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No. 365, February 2000

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Japanese Companies in the US


TRANSPORTATION EQUIPMENT

Just 18 months after all-terrain vehicles started coming off the assembly line at HONDA OF SOUTH CAROLINA MANUFACTURING, INC. in Timmonsville, South Carolina, the company broke ground for a $20 million adjacent engine plant. At start-up this fall, the facility, which will perform engine machining, die-casting and assembly, will begin to replace ATV engines made by HONDA MOTOR CO., LTD. in Kumamoto prefecture. When the engine plant reaches capacity in 2001, HSC will be able to turn out 150,000 ATVs and engines a year. At that time, approximately 625 people will be employed by the factory, or some 200 more than now. HSC currently manufactures five ATV models. About 20 percent of its output is exported. Honda spent $50 million-plus to launch ATV output at HSC.

The runner-up to HONDA MOTOR CO., LTD. in the American ATV market also is planning to expand onshore production. YAMAHA MOTOR CO., LTD.'s subsidiary in Newnan, Georgia has its sights set on producing 63,000 ATVs in 2000. If achieved, that volume would represent a 50 percent-plus jump on 1999 output. Three of the 13 ATV models that Yamaha sells in the United States are built by YAMAHA MOTOR MANUFACTURING CORP. OF AMERICA. They include an ATV with a 250-cubic- centimeter engine and two that are powered by 400cc engines. YMMC has been in business since 1988. It got its start making golf carts and personal watercraft — products that are still made today. .....Not to be outdone, KAWASAKI HEAVY INDUSTRIES, LTD. reportedly plans to expand production of ATVs at its Lincoln, Nebraska subsidiary. The target for 2000 is a volume of 105,000 units, or about 15 percent more than last year.

Operations have started at TOCHIGI FUJI INDUSTRIAL CO., LTD.'s engine and powertrain components factory in Bowling Green, Ohio. The plant's 25 employees initially are making a pair of powertrain parts for FORD MOTOR CO., but the company is actively soliciting business from other automotive manufacturers, including, presumably, NISSAN MOTOR CO., LTD.'s Smyrna, Tennessee complex. At home, that company is Tochigi Fuji Industrial's main customer. The parts maker anticipates a rapid expansion of U.S. production, with sales jumping from roughly $2.6 million this year to $30 million in 2001. The company also hopes to improve its future chances of winning contracts by adding design and development capabilities at some point.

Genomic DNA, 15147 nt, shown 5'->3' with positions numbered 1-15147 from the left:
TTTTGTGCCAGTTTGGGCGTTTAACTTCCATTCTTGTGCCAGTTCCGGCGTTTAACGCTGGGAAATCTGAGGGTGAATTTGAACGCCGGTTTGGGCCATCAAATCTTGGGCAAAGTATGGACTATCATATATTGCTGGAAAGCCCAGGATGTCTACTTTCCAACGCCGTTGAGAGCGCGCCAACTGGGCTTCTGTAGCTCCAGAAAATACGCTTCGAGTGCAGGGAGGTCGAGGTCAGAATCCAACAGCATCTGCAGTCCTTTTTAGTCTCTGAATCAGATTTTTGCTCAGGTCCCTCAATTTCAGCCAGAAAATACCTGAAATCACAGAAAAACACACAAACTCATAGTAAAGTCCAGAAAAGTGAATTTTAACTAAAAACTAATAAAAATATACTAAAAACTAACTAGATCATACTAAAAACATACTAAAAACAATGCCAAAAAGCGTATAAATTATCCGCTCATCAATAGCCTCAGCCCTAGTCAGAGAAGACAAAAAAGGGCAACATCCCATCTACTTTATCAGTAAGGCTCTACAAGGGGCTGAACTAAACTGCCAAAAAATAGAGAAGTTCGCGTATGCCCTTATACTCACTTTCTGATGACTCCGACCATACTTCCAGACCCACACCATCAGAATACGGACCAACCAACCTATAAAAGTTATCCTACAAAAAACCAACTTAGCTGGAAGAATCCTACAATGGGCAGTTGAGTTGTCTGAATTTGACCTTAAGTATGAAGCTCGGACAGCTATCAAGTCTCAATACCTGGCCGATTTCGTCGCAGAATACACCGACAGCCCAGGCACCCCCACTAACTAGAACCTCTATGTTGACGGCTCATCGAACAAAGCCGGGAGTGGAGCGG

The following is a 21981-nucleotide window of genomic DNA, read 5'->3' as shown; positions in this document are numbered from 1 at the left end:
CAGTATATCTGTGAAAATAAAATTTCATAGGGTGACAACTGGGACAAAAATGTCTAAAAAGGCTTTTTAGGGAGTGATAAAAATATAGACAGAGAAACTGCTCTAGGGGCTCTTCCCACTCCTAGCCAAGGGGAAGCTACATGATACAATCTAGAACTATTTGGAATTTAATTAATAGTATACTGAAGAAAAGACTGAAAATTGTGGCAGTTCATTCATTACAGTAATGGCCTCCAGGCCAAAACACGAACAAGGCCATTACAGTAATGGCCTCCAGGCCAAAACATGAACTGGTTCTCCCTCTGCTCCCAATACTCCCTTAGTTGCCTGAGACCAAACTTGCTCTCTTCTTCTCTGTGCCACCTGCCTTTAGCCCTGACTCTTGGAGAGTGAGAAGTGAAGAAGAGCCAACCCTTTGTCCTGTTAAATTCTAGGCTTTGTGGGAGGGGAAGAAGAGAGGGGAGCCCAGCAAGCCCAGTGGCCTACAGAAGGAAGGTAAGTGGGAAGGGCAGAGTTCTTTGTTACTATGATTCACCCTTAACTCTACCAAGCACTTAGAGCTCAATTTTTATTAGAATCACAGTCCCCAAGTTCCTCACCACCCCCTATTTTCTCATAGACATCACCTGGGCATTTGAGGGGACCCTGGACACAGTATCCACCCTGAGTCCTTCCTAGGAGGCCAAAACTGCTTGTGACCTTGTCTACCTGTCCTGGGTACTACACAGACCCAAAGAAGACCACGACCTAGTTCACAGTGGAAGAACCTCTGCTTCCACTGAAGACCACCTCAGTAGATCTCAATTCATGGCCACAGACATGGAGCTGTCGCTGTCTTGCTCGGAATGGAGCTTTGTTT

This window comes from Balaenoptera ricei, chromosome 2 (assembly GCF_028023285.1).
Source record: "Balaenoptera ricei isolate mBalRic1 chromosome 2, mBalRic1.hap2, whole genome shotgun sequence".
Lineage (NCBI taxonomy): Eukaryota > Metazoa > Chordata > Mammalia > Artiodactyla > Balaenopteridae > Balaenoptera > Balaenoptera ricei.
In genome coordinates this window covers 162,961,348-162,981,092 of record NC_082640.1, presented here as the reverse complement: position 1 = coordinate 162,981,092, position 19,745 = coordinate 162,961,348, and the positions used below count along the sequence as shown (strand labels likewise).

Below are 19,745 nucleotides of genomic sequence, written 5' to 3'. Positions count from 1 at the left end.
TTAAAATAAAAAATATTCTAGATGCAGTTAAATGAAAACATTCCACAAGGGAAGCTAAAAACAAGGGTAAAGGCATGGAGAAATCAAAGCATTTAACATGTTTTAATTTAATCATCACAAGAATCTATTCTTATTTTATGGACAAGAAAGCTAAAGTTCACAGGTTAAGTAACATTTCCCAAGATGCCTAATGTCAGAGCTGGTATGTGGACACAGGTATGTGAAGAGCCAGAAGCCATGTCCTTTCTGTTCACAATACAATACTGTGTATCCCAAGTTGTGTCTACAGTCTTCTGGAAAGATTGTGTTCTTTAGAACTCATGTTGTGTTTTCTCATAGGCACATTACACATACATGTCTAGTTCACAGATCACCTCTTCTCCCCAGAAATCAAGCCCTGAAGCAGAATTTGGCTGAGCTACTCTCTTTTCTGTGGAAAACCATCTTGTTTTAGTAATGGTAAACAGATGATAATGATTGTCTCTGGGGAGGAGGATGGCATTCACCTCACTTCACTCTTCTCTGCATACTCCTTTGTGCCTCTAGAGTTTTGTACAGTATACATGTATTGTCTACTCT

Having spent $28.6 million between 1997 and 1999 to expand window regulator capacity at its HI-LEX CONTROLS, INC. subsidiary in Litchfield, Michigan, NIPPON CABLE SYSTEM INC. expects a fairly quick payoff in terms of higher sales. In fact, in the near term, it projects, annual revenues will hit $200 million, double the FY 1998 total. More than half of the company's output of window regulators goes to GENERAL MOTORS CORP. (see Japan-U.S. Business Report No. 359, June 1999, p. 12). FORD MOTOR CO. and HONDA MOTOR CO., LTD.'s two plants in Ohio are Hi-Lex Controls' other customers.

What GENERAL MOTORS CORP. dubs e-vehi-cles — cars and trucks equipped with Internet access — will be developed in part with input from SONY CORP. The world's largest automotive company will use the consumer electronics giant's flash memory-based Memory Stick storage media for the PCs that will be built into these next-generation vehicles, which could be on the market as soon as a year from now. The thrust of GM's e- vehicle initiative is to link a driver's home, office and vehicle. One expected use of Sony's Memory Stick technology is to download audio and video from various sources for later use in the e-vehicle's computer.

An exchange rate of ¥105=$1.00 was used in this report.aaaaaa

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